The Review: Mean Girls on Broadway
For anyone who has ever seen any of Tina Fey’s work on the television shows, “30 Rock” and “Unbreakable Kimmy Schmidt“, it is perfectly obvious that she knows what she’s doing, especially in the realm of being so very current and very very funny, with a knack of mixing Broadway-style songs into sitcom moments that don’t necessarily require a song and dance. She surrounds herself with talent and seems to effortlessly find the humor in every situation she places her characters. Most notably in the writing of her 2004 movie, ‘Mean Girls’, a comedy gem revolving around a home-schooled teenage girl trying to find her pack in a Chicago High School, a world as unfamiliar to her as we would be in her former backyard, Kenya. An instant classic, gifting our vocabulary with lines and phrases that are as culturally memorable as apple pie almost 15 years later.
Mean Girls, the musical, based partially on Rosalind Wiseman’s 2002 non-fiction self-help book “Queen Bees and Wannabes” is getting this incarnation almost all fantastically fetch (“Gretchen, stop trying to make fetch happen! It’s not going to happen!“) brightening up the Spring season with Pink-filled joy and as “Grool” as you can imagine. After seeing the show in its pre-Broadway run in Washington, D.C., the show was festive and a whole lot of fun, surprising me with its clever updating to our present smart phone world but still in need of an edit, which it seems they have done some tweaks here and there, changing some songs and restructuring others. Fey’s musical stage show book will consistently please even the most diehard of “Mean Girls” fans, and partnered with her husband, Jeff Richmond (Broadway’s Fully Committed) who wrote the music, and Nell Benjamin (Legally Blond) who penned the lyrics, this musical creation does the almost impossible exceedingly well. They have found a way of balancing the telling of Cady’s cultural readjustment tale, a story that we all know and love (if you don’t, schedule a Netflix and chill night, pronto), throwing in every epic quotable lines at the appropriate, and sometimes surprising moments throughout, while also keeping the plot current, unique, and far enough away from the original so it doesn’t feel like a carbon copy. Those detours, as choreographed and directed by the hit-making director, Casey Nicholaw (The Book of Mormon, Aladdin), are wildly fun and silly, keeping the storyline fresh and sassy. We remain fully on our toes, happily engaged and enjoying every modern social media reference with her young fan base cheerfully squealing with delight after each well known line right up until the end. It’s not a perfect show mind you. The songs, some I hadn’t heard before in D.C., surprisingly, and I couldn’t help but wonder if they were new or the same songs just restructured from the out of town run. The show stubbles a bit musically though, still lacking the one or two songs that might climb into your brain (“Get in loser, we’re going shopping.“) and stay long after you leave the theatre. I really had a hard time, and still do, remembering a song, melody, or even a title days after, but with the funny and fulfilling balance of old and new, we still walk out of the theatre happy and appeased.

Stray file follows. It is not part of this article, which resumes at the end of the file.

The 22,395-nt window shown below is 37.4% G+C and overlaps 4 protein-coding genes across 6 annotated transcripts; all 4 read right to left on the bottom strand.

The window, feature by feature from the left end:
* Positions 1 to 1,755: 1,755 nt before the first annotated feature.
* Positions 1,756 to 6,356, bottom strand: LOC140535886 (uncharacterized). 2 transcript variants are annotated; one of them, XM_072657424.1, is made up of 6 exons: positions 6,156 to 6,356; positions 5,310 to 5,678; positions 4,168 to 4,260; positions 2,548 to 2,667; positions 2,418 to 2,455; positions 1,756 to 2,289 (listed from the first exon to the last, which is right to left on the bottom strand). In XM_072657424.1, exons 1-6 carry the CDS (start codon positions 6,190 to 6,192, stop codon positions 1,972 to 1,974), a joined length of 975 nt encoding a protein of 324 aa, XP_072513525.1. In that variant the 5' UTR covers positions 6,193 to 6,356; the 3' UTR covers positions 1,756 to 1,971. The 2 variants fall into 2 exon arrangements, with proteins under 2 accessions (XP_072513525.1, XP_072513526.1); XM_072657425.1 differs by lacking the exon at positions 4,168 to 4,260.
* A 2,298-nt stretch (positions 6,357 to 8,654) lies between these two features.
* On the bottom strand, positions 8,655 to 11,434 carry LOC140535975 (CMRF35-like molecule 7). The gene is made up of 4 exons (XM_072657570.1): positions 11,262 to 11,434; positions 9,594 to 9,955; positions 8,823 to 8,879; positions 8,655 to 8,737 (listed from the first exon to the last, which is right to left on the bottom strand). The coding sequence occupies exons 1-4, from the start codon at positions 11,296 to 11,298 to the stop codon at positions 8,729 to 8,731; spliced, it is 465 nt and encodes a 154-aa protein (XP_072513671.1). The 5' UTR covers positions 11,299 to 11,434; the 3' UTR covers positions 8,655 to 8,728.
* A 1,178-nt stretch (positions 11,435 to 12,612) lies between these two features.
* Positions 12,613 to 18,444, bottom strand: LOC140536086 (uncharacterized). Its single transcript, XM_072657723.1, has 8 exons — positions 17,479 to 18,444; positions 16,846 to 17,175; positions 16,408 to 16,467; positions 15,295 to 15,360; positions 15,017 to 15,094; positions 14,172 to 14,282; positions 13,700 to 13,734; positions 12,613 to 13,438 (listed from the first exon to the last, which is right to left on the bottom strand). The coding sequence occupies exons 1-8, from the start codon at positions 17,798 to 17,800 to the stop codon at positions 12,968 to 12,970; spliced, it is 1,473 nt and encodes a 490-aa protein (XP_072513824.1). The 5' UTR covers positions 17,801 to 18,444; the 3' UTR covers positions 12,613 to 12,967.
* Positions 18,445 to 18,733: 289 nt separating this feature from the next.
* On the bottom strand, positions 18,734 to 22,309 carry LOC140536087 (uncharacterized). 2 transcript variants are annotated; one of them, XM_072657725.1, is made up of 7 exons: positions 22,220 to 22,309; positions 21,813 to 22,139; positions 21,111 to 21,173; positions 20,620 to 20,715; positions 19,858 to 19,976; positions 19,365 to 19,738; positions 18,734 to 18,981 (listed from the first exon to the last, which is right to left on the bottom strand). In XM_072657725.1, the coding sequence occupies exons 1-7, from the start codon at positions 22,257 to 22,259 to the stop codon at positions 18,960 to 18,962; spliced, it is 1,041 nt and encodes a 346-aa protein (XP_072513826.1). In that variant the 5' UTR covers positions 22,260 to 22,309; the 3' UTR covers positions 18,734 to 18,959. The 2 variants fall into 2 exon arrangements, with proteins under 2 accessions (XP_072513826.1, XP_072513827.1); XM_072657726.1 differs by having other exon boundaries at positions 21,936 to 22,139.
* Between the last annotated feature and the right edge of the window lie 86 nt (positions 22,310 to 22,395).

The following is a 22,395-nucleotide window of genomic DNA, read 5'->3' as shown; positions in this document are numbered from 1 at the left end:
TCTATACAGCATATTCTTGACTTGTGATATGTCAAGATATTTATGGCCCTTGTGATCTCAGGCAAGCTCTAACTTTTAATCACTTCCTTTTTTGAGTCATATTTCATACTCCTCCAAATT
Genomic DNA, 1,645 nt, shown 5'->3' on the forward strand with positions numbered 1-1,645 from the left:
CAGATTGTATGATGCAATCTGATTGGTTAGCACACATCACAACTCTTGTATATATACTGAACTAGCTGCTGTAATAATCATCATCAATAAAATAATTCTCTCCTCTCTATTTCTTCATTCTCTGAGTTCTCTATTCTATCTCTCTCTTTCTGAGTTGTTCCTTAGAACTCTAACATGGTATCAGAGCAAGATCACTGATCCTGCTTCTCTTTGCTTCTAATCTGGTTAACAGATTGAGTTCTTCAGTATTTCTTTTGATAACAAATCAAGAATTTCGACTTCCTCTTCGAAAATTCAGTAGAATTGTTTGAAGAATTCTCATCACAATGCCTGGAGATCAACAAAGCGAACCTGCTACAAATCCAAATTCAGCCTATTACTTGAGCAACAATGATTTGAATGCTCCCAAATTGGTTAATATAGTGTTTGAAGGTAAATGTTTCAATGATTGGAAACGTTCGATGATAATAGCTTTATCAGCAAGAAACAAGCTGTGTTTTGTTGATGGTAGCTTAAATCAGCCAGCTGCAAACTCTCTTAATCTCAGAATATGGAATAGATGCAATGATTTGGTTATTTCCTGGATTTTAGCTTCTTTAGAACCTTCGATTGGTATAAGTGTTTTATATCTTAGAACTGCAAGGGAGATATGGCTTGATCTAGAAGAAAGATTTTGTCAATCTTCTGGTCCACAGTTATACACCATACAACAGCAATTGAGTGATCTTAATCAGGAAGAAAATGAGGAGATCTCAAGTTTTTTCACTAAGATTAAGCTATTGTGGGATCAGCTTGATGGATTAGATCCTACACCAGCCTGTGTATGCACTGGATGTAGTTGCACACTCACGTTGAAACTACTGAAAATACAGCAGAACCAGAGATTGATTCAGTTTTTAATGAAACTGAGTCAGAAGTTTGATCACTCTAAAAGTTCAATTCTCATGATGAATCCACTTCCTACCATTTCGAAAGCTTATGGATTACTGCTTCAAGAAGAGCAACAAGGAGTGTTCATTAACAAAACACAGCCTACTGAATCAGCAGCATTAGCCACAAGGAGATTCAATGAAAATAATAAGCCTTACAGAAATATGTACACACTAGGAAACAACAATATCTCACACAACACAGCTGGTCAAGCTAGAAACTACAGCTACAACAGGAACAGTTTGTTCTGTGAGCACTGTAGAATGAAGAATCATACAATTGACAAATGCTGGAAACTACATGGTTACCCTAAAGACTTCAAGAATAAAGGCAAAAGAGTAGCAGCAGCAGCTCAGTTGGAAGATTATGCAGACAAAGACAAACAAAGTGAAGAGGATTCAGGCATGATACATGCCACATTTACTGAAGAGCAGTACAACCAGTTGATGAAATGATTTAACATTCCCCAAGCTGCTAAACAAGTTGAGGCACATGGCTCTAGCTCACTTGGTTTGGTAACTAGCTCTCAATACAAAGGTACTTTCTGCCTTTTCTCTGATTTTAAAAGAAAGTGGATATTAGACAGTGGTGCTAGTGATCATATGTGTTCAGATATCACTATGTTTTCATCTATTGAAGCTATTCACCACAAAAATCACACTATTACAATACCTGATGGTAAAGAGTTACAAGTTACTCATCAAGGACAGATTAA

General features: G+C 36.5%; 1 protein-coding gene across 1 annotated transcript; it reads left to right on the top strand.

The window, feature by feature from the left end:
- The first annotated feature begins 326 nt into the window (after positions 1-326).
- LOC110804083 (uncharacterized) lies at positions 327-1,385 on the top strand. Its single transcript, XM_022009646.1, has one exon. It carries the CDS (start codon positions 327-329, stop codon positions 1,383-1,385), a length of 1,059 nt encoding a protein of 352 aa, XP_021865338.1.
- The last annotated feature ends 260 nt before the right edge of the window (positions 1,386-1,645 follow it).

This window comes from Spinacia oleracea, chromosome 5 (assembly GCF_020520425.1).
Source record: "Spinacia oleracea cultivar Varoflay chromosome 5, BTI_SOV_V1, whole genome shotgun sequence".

All the cast of characters are here and solidly great, presented one after the other by our non-official high school greeting committee (“You got your freshmen, ROTC guys, preps, J.V. jocks, Asian nerds, Cool Asians, Varsity jocks Unfriendly black hotties, Girls who eat their feelings, Girls who don’t eat anything, Desperate wannabes, Burnouts, Sexually active band geeks“). Janice Sarkisian, played iconically by the incredible Barrett Wilbert Weed (Heathers: The Musical) and the adorable and funny Grey Henson (The Book of Mormon) as Damien Hubbard, the guy who’s “too gay to function” (“That’s only ok when I say it!“) steal the show almost out from the Mean Girls high heeled shoes. The two are our guides through the dangers that lurk in the school’s hallways, classrooms, and the animal watering hole that most call, ‘the cafeteria’ or ‘the mall’ with “A Cautionary Tale“. Functioning just about as perfect as one could hope, the two (“greatest people you will ever meet“) start out as our morality voices and ushers from the future, telling Cady Heron, played perfectly by Erika Henningsen (Broadway revival of Les Miserables) all she needs to know in the high-energy high-kinetic song and dance number, “Where Do You Belong?”. In this fun song, the pair of high school outsiders introduce her (and us) to all these iconic characters in a very cinematically similar fashion, but with a definitely creative Broadway style that fits the genre perfectly. The cafeteria tables and high school desks swirl and spin… (click here to read the full review)